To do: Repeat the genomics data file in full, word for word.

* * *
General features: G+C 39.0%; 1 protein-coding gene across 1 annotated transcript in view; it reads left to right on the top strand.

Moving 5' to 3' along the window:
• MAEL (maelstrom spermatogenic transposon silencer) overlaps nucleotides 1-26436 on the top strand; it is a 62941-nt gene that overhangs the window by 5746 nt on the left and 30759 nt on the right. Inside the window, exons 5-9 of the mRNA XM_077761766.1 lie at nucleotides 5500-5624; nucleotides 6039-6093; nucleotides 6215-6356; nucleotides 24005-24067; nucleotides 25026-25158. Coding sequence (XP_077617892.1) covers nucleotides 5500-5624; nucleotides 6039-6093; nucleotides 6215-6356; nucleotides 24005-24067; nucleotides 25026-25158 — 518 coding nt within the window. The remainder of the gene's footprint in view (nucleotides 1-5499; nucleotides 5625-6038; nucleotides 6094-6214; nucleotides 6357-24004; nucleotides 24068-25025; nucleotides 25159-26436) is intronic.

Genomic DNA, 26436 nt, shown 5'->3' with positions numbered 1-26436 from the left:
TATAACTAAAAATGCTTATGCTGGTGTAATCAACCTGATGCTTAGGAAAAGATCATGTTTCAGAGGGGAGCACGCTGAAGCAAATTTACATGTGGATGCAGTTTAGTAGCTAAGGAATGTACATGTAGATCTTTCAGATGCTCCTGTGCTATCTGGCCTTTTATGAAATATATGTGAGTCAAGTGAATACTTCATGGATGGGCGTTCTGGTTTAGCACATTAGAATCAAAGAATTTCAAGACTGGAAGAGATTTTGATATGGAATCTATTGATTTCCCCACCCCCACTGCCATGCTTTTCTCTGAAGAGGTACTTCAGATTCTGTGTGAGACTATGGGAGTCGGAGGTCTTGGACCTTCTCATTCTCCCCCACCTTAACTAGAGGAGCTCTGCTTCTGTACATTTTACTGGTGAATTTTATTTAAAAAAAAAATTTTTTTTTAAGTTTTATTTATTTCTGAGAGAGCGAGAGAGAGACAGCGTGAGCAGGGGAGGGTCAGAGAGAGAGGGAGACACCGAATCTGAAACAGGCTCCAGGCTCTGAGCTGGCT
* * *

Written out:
General features: G+C 39.0%; 1 protein-coding gene across 1 annotated transcript in view; it reads left to right on the top strand.

Moving 5' to 3' along the window:
• MAEL (maelstrom spermatogenic transposon silencer) overlaps nucleotides 1-26436 on the top strand; it is a 62941-nt gene that overhangs the window by 5746 nt on the left and 30759 nt on the right. Inside the window, exons 5-9 of the mRNA XM_077761766.1 lie at nucleotides 5500-5624; nucleotides 6039-6093; nucleotides 6215-6356; nucleotides 24005-24067; nucleotides 25026-25158. Coding sequence (XP_077617892.1) covers nucleotides 5500-5624; nucleotides 6039-6093; nucleotides 6215-6356; nucleotides 24005-24067; nucleotides 25026-25158 — 518 coding nt within the window. The remainder of the gene's footprint in view (nucleotides 1-5499; nucleotides 5625-6038; nucleotides 6094-6214; nucleotides 6357-24004; nucleotides 24068-25025; nucleotides 25159-26436) is intronic.

Genomic DNA, 26436 nt, shown 5'->3' with positions numbered 1-26436 from the left:
TATAACTAAAAATGCTTATGCTGGTGTAATCAACCTGATGCTTAGGAAAAGATCATGTTTCAGAGGGGAGCACGCTGAAGCAAATTTACATGTGGATGCAGTTTAGTAGCTAAGGAATGTACATGTAGATCTTTCAGATGCTCCTGTGCTATCTGGCCTTTTATGAAATATATGTGAGTCAAGTGAATACTTCATGGATGGGCGTTCTGGTTTAGCACATTAGAATCAAAGAATTTCAAGACTGGAAGAGATTTTGATATGGAATCTATTGATTTCCCCACCCCCACTGCCATGCTTTTCTCTGAAGAGGTACTTCAGATTCTGTGTGAGACTATGGGAGTCGGAGGTCTTGGACCTTCTCATTCTCCCCCACCTTAACTAGAGGAGCTCTGCTTCTGTACATTTTACTGGTGAATTTTATTTAAAAAAAAAATTTTTTTTTAAGTTTTATTTATTTCTGAGAGAGCGAGAGAGAGACAGCGTGAGCAGGGGAGGGTCAGAGAGAGAGGGAGACACCGAATCTGAAACAGGCTCCAGGCTCTGAGCTGGCT